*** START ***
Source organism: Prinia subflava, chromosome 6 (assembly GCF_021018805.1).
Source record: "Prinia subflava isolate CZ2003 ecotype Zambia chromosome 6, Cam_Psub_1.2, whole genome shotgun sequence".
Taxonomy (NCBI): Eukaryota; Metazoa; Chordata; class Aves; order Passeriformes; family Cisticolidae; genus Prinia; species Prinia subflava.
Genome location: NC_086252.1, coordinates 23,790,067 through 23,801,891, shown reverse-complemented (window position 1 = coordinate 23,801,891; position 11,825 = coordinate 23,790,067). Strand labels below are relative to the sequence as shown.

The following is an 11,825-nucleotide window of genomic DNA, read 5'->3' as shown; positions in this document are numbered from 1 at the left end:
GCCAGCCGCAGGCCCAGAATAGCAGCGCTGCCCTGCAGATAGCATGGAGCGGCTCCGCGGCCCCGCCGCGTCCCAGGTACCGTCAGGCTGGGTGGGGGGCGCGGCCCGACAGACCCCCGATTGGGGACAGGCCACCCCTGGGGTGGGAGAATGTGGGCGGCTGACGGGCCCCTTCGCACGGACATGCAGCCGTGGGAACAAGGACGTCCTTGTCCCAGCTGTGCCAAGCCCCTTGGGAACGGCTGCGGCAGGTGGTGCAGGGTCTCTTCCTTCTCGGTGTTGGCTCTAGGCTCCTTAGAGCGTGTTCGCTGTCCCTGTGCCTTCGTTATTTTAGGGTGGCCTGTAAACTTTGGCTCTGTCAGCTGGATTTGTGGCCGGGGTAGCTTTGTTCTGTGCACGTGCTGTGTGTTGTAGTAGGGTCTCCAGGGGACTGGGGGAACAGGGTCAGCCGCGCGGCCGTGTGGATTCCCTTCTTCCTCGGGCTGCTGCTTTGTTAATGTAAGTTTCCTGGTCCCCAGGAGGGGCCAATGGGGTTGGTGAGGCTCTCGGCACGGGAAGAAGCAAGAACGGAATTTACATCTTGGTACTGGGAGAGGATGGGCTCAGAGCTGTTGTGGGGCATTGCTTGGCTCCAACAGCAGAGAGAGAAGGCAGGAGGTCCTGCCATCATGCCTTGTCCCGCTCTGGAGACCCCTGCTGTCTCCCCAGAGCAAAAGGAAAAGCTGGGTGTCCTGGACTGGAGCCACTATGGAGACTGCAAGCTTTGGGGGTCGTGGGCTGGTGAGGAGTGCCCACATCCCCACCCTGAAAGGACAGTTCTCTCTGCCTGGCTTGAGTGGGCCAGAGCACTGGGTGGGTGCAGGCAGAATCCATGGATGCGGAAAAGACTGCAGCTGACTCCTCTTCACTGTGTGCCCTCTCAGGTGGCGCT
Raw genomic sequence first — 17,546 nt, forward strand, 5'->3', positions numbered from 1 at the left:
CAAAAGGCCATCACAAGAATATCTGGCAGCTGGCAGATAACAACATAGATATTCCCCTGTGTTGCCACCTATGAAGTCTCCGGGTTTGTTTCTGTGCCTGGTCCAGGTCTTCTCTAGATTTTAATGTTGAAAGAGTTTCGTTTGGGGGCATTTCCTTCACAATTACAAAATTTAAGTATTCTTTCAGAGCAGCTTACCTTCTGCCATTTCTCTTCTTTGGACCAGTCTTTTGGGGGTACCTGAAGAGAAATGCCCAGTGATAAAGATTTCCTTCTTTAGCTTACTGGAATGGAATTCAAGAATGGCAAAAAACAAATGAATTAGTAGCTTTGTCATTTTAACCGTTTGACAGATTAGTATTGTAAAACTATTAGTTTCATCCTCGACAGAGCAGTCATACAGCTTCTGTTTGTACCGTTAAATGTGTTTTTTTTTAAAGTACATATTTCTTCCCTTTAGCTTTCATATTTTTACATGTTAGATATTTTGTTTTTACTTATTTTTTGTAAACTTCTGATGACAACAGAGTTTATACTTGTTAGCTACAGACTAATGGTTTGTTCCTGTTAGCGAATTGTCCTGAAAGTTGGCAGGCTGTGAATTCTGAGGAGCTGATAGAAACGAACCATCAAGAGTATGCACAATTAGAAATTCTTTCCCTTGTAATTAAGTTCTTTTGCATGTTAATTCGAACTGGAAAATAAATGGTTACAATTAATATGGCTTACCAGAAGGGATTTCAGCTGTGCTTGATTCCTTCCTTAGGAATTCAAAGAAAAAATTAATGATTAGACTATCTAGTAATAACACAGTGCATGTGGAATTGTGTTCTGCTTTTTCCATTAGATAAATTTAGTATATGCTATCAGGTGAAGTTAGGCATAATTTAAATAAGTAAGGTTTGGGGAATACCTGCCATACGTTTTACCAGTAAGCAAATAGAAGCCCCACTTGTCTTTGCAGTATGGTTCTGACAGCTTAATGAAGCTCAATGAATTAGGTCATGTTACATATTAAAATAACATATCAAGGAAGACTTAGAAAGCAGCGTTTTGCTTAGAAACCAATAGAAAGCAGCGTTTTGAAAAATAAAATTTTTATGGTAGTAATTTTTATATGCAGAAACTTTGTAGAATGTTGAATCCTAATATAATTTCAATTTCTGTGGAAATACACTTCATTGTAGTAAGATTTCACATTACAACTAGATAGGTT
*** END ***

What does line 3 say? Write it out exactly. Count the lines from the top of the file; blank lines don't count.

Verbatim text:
Taxonomy (NCBI): Eukaryota; Metazoa; Chordata; class Aves; order Passeriformes; family Cisticolidae; genus Prinia; species Prinia subflava.